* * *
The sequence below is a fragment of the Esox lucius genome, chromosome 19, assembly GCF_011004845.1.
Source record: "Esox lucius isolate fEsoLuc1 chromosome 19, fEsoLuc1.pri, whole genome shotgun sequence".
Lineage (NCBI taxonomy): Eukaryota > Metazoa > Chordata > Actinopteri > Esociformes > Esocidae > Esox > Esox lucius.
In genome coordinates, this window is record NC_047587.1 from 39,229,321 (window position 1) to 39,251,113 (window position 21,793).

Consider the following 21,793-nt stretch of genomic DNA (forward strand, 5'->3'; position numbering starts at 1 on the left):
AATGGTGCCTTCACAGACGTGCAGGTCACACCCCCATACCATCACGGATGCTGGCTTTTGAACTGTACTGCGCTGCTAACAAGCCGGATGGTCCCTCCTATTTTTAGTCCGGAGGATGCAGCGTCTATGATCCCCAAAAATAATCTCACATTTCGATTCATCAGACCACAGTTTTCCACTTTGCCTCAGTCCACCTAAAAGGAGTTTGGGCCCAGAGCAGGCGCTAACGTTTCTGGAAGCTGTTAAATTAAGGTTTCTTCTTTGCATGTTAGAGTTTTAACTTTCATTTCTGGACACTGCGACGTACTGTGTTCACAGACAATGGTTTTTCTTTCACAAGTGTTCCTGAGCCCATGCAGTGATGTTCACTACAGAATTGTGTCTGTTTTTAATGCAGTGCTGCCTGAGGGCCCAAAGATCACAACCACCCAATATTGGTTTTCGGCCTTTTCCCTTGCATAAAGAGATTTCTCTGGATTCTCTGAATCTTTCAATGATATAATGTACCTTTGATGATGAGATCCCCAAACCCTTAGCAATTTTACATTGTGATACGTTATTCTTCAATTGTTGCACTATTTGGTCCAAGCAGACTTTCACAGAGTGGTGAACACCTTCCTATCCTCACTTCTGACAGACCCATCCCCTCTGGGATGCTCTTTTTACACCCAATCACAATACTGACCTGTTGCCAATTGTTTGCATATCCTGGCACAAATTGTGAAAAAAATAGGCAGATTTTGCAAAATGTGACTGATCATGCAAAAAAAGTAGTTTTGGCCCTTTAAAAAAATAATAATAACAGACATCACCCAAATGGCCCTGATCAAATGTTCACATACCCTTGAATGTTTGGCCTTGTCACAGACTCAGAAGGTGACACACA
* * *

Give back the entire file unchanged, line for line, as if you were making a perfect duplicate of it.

The sequence below is a fragment of the Esox lucius genome, chromosome 19, assembly GCF_011004845.1.
Source record: "Esox lucius isolate fEsoLuc1 chromosome 19, fEsoLuc1.pri, whole genome shotgun sequence".
Lineage (NCBI taxonomy): Eukaryota > Metazoa > Chordata > Actinopteri > Esociformes > Esocidae > Esox > Esox lucius.
In genome coordinates, this window is record NC_047587.1 from 39,229,321 (window position 1) to 39,251,113 (window position 21,793).

Consider the following 21,793-nt stretch of genomic DNA (forward strand, 5'->3'; position numbering starts at 1 on the left):
AATGGTGCCTTCACAGACGTGCAGGTCACACCCCCATACCATCACGGATGCTGGCTTTTGAACTGTACTGCGCTGCTAACAAGCCGGATGGTCCCTCCTATTTTTAGTCCGGAGGATGCAGCGTCTATGATCCCCAAAAATAATCTCACATTTCGATTCATCAGACCACAGTTTTCCACTTTGCCTCAGTCCACCTAAAAGGAGTTTGGGCCCAGAGCAGGCGCTAACGTTTCTGGAAGCTGTTAAATTAAGGTTTCTTCTTTGCATGTTAGAGTTTTAACTTTCATTTCTGGACACTGCGACGTACTGTGTTCACAGACAATGGTTTTTCTTTCACAAGTGTTCCTGAGCCCATGCAGTGATGTTCACTACAGAATTGTGTCTGTTTTTAATGCAGTGCTGCCTGAGGGCCCAAAGATCACAACCACCCAATATTGGTTTTCGGCCTTTTCCCTTGCATAAAGAGATTTCTCTGGATTCTCTGAATCTTTCAATGATATAATGTACCTTTGATGATGAGATCCCCAAACCCTTAGCAATTTTACATTGTGATACGTTATTCTTCAATTGTTGCACTATTTGGTCCAAGCAGACTTTCACAGAGTGGTGAACACCTTCCTATCCTCACTTCTGACAGACCCATCCCCTCTGGGATGCTCTTTTTACACCCAATCACAATACTGACCTGTTGCCAATTGTTTGCATATCCTGGCACAAATTGTGAAAAAAATAGGCAGATTTTGCAAAATGTGACTGATCATGCAAAAAAAGTAGTTTTGGCCCTTTAAAAAAATAATAATAACAGACATCACCCAAATGGCCCTGATCAAATGTTCACATACCCTTGAATGTTTGGCCTTGTCACAGACTCAGAAGGTGACACACA